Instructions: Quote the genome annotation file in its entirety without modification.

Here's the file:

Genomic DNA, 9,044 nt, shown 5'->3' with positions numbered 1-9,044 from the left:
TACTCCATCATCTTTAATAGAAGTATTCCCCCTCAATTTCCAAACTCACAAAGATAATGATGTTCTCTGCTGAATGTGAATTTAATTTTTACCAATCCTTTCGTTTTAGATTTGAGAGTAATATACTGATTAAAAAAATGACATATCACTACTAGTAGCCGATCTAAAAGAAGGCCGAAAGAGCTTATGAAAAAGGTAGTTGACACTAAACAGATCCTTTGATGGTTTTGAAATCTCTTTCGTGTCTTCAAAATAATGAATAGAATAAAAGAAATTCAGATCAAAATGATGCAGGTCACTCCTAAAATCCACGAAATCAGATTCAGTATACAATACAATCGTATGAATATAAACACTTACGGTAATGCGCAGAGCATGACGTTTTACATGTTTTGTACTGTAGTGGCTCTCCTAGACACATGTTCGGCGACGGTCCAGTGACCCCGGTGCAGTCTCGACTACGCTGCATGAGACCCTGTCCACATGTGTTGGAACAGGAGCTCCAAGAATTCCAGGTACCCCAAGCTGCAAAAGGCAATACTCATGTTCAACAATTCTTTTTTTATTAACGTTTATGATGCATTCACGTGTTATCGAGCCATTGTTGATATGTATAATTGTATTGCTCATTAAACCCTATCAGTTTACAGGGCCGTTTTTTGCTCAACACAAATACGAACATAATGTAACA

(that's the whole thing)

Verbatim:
Genomic DNA, 9,044 nt, shown 5'->3' with positions numbered 1-9,044 from the left:
TACTCCATCATCTTTAATAGAAGTATTCCCCCTCAATTTCCAAACTCACAAAGATAATGATGTTCTCTGCTGAATGTGAATTTAATTTTTACCAATCCTTTCGTTTTAGATTTGAGAGTAATATACTGATTAAAAAAATGACATATCACTACTAGTAGCCGATCTAAAAGAAGGCCGAAAGAGCTTATGAAAAAGGTAGTTGACACTAAACAGATCCTTTGATGGTTTTGAAATCTCTTTCGTGTCTTCAAAATAATGAATAGAATAAAAGAAATTCAGATCAAAATGATGCAGGTCACTCCTAAAATCCACGAAATCAGATTCAGTATACAATACAATCGTATGAATATAAACACTTACGGTAATGCGCAGAGCATGACGTTTTACATGTTTTGTACTGTAGTGGCTCTCCTAGACACATGTTCGGCGACGGTCCAGTGACCCCGGTGCAGTCTCGACTACGCTGCATGAGACCCTGTCCACATGTGTTGGAACAGGAGCTCCAAGAATTCCAGGTACCCCAAGCTGCAAAAGGCAATACTCATGTTCAACAATTCTTTTTTTATTAACGTTTATGATGCATTCACGTGTTATCGAGCCATTGTTGATATGTATAATTGTATTGCTCATTAAACCCTATCAGTTTACAGGGCCGTTTTTTGCTCAACACAAATACGAACATAATGTAACA